Friend or food? Dog meat trade divides China

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BEIJING: Millions of social media users have resented China’s annual dog meat festival signing petitions to call it off, a media report said on Saturday. Yulin in Guangxi province in China is celebrating its annual dog meat festival due to begin on June 21.

Since 2010, every year as many as 10,000 dogs are taken to Yulin for the slaughter. Many animals die from shock, starvation and dehydration on the journey. The traumatised ones who do survive are beaten to death or their throats slit in street markets and illegal slaughterhouses, animal rights campaigners say. The festival originated in Guangxi Zhuang region`s Yulin prefecture. The festival, which involves killing of 10,000 dogs for human consumption, falls on Sunday this year, according to the Chinese lunar calendar.

And, there are fears that the mass transportation of the animals will present an increased risk of rabies. For, Guangxi province, where the festival is based has the highest levels of rabies in China and Yulin, with 338 deaths from the disease between 2002-2006 alone.

As many as 20 million dogs are killed in China each year and eaten as the meat is believed to help protect from evil ghosts and disease. Some men believe it will help boost their sexual performance.

Over the years, the festival has become a point of debate. Outrage on social media over this year`s festival is unprecedented, the Global Times reported.

There has been much international condemnation of the annual so-called dog meat festival in Yulin. The event is in fact the city’s summer solstice festival, and will take place on the weekend of 21 and 22 June. Traditionally some 10,000 dogs and, more recently cats, are slaughtered for consumption at the event, all washed down with gallons of lychee wine.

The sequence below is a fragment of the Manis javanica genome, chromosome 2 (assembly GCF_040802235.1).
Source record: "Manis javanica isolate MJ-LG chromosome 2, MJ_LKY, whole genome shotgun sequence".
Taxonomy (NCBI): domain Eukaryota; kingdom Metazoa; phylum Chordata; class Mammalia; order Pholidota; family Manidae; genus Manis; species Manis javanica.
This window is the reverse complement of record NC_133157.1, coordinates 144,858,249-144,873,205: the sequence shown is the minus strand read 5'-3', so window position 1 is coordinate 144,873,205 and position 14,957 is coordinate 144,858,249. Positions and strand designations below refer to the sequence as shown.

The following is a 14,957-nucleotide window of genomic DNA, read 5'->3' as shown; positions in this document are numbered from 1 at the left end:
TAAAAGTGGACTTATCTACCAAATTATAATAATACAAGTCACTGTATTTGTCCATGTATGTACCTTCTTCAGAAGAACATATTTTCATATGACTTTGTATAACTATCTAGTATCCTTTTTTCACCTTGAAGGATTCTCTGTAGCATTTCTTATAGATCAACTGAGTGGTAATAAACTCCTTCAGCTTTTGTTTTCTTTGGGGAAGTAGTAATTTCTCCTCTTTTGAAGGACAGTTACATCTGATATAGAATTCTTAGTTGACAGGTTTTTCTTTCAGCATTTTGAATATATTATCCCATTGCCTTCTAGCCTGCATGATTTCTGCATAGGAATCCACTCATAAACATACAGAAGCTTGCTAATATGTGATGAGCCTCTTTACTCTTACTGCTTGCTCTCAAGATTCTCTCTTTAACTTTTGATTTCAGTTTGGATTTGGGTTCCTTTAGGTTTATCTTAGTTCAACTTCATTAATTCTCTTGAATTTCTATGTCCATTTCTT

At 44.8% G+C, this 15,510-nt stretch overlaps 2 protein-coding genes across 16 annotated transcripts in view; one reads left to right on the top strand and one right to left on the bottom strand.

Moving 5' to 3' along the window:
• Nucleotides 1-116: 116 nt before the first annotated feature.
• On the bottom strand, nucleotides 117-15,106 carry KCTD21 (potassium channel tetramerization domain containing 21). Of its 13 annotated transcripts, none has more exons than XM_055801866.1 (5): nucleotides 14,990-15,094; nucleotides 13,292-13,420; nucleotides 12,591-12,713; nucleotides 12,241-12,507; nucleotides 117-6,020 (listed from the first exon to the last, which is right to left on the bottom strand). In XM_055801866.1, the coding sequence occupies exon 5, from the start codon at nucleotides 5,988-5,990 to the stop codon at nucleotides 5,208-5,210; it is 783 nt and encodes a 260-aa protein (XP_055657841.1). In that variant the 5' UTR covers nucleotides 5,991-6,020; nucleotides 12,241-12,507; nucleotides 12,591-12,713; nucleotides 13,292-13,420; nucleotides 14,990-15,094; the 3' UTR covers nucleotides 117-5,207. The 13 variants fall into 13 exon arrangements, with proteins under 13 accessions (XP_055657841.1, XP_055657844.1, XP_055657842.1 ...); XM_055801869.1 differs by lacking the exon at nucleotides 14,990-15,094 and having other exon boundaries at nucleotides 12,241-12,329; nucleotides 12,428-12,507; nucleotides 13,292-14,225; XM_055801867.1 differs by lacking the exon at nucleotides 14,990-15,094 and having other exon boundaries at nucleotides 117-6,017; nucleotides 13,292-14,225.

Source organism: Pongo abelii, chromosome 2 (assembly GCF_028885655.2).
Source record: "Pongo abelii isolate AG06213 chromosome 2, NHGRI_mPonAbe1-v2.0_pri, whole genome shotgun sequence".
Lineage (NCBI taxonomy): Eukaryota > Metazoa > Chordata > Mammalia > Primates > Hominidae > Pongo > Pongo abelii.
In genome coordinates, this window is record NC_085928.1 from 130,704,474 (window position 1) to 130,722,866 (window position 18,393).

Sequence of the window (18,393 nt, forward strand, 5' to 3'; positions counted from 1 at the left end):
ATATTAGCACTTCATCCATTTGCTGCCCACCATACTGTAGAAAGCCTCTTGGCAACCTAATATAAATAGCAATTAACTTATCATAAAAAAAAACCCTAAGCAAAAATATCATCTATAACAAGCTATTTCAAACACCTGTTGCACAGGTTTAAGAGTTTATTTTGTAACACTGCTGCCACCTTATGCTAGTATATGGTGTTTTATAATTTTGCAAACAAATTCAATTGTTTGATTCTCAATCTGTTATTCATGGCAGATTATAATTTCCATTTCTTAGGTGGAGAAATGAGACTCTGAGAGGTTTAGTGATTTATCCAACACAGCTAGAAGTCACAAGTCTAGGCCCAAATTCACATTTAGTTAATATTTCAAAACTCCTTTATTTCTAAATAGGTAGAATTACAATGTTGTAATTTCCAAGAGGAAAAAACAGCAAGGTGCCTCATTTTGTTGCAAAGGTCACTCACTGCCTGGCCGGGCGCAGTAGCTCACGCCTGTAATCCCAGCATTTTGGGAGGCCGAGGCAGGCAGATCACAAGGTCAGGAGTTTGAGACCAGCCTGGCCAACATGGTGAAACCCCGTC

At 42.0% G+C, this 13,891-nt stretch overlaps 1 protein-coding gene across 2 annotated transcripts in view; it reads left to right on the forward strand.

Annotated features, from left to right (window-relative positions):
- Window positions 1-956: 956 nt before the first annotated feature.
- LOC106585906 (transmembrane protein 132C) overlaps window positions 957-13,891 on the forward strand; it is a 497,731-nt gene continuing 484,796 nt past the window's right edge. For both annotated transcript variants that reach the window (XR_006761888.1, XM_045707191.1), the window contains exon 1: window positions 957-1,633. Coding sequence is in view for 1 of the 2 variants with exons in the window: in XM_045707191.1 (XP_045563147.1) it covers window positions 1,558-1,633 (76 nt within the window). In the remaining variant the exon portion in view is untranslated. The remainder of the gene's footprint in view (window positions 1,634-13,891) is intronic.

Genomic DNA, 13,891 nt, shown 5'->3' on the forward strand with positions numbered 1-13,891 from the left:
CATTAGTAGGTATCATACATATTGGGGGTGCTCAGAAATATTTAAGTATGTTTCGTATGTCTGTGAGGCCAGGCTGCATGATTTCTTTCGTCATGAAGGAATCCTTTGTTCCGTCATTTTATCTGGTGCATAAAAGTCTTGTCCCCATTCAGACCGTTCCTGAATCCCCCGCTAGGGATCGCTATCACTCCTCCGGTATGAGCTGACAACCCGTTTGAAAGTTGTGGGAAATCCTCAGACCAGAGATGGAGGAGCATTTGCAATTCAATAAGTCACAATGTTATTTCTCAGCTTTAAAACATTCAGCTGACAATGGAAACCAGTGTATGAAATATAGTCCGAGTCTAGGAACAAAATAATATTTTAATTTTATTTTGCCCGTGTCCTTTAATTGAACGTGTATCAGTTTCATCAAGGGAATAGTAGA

An unprecedented global social media campaign has taken off in the last few weeks: the Twitter hashtag #stopyulin2015 has been used hundreds of thousands of times this year and a Facebook group, Stop Yulin Dog & Cat Meat Festival 2015, has more than 17,000 “likes”. A Change.org petition against the event by the US animal rights group Duo Duo closed after attracting more than 200,000 signatures.

There has been a backlash from Chinese “netizens” – Chinese slang for online citizens – against finger-wagging foreigners. As the industry is largely unregulated, estimates about the amount of dog meat consumed in China are uncertain. 

As the industry is largely unregulated, estimates about the amount of dog meat consumed in China are uncertain.

“Dog-meat eating is a custom belonging to other people, the same way that people of the Islamic Hui ethnic group doesn’t eat pork,” one netizen wrote. “They won’t protest us for eating pork. We should mutually respect each other. If you don’t want to eat something, then don’t.” Another wrote: “Let’s all protest the Christmas practice of eating turkey!”

According to Chinese lore, eating dog meat stimulates internal heat, making it a food that wards off winter cold. The June dog-meat eating custom in Yulin began in the 1990s, but the consumption of dogs in China is thought to predate written history. In the rural south, dog meat is eaten mainly by members of the older generations, and according to superstition it has strong heating qualities, making it popular in the winter – often eaten as part of a steaming hot-pot.

But on this inaugural day of summer, it`s a superstition that is driving dog consumption, as the meat is being said to bring good luck and health.

While preparing for the festival, dogs are transported from every corner of China. Some dogs die on the way while being carried on truck. Many suffer such horrendous injuries that they cannot stand in the filthy pens they are transferred to.The surviving dogs are clubbed over the head and have their throats cut open before being thrown into the boiling water. The butcher then plucks all the hair, removes all the organs and puts the dog on the grill.

On Thursday, the Yulin government reiterated that it did not support the “so-called festival” and promised to come down hard on anyone caught stealing or poisoning dogs.

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